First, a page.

Monday, January 25, 2010

Crispy Gamer

Some of you may have heard of a gaming news site called Crispy Gamer. Earlier this month, the upper management laid off all of the writers. Quite aside from the fact this obviously sucks for all those involved, this was one of the best gaming sites out there, with thought provoking and excellently written articles on various different topics. They employed a collection of very talented writers that, regardless of whether you agreed or not, always drew you in to a good debate.

It had the feel of more of a Sunday news paper rather than Gamespot. Instead of just covering the latest news stories and blockbuster reviews, it examined topics such as the No Russian mission in Call of Duty or the punishing difficulty of demon souls. It also had a light-hearted video section, the the most useful review score system ever and even a comic strip.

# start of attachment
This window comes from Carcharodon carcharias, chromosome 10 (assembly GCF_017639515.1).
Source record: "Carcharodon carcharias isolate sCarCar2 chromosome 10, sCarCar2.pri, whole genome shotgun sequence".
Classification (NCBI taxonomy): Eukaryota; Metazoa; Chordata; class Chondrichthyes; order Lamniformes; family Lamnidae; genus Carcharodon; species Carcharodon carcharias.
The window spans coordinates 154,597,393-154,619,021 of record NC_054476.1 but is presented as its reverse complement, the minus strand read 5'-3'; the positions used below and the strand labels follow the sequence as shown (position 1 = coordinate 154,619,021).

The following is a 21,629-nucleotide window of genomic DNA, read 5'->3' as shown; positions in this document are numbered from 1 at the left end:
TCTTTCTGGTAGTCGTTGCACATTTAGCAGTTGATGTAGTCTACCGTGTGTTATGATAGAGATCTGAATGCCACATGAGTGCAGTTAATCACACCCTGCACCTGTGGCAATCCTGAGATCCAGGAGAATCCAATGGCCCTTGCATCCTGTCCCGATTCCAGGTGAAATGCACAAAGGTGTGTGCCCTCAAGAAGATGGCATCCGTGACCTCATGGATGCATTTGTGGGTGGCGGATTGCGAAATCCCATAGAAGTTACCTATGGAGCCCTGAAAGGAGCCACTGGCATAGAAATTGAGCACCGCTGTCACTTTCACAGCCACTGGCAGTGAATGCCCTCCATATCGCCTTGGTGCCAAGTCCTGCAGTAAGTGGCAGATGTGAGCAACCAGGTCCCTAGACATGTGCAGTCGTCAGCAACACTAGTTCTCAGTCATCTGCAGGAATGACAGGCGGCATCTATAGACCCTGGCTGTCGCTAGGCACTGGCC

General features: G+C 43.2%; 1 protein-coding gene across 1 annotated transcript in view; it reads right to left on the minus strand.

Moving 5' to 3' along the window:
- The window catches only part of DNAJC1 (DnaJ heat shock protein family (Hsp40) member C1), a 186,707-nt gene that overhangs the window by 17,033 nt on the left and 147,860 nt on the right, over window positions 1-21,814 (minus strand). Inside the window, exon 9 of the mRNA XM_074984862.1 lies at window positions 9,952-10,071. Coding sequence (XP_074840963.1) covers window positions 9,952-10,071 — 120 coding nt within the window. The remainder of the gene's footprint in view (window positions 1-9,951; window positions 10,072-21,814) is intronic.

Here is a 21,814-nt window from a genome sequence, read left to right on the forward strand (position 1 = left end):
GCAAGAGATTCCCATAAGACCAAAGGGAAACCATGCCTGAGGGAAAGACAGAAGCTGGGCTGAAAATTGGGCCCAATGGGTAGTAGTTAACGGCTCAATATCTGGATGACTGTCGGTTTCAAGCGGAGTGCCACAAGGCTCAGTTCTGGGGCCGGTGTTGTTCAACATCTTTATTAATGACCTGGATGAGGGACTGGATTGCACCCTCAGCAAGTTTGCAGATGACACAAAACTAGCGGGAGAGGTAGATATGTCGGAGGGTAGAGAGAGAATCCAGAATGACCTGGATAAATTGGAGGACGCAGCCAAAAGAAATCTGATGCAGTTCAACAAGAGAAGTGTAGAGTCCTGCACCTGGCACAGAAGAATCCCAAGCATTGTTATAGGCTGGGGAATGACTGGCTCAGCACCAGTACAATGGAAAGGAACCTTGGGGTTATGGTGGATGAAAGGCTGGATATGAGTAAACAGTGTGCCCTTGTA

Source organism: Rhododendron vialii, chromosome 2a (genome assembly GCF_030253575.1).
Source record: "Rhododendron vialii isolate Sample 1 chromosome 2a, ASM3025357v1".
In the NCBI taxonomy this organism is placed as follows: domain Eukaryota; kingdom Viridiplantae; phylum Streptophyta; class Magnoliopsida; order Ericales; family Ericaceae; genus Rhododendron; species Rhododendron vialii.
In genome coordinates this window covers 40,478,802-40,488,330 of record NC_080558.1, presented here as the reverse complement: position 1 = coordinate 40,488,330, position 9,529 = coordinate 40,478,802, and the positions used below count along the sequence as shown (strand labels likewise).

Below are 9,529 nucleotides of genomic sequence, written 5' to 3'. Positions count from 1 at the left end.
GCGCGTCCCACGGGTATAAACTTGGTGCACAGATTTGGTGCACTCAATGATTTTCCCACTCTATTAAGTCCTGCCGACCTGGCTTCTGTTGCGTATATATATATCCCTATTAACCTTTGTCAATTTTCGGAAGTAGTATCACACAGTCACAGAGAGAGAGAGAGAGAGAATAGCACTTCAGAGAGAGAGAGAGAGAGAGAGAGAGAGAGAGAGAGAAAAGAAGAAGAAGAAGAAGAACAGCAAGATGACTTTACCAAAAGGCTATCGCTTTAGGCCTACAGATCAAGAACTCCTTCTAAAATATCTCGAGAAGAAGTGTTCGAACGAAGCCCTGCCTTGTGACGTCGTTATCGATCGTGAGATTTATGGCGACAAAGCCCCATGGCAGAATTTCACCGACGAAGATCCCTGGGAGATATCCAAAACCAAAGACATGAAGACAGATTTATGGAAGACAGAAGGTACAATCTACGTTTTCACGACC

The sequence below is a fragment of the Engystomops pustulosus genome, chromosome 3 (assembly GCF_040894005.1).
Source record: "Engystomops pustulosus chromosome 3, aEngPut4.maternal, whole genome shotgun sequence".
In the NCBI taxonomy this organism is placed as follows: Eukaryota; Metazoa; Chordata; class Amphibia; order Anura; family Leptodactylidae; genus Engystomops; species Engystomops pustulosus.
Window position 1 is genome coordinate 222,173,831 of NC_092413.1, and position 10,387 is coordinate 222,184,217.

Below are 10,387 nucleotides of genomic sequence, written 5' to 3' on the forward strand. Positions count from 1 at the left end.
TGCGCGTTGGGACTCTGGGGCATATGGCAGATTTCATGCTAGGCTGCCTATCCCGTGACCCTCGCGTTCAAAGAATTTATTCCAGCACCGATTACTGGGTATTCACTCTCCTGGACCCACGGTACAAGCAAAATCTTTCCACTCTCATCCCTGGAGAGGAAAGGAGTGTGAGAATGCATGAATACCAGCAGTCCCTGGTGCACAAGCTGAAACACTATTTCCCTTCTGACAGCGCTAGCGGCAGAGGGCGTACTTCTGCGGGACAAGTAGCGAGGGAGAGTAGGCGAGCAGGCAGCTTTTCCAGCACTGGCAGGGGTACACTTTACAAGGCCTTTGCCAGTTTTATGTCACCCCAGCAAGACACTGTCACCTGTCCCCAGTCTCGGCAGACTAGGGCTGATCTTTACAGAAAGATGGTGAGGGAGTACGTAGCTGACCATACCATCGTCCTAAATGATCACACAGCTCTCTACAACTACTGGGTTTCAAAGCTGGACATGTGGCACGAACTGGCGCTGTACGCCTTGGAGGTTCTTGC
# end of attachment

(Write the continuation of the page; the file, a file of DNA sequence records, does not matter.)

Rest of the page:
As you can tell from this rambling love letter, I will sorely miss the writers on this site and will make a concerted effort to follow them, wherever they go.

What I am worried about is what this implies for digital games journalism in general. Presumably the reason these writers were let go was because it was not financially viable to keep them on. Crispy was funded by adverts, and while there was hardly a shortage of them, it is difficult to believe they were making a fortune out of it.

Talent writers want decent pay. I am worried that there isn't enough money to pay for talented writers and the only option is to turn to people like me who are just desperate to write about games.

To be fair, this is not limited to games, or even digital media. All news outlets are struggling to deal with this era. Advertising is becoming worth less and less as we all become attuned to just ignoring it. Someone needs to come up with a viable business model for journalism because no one seems prepared to pay for it any more.

"All your base are belong to us"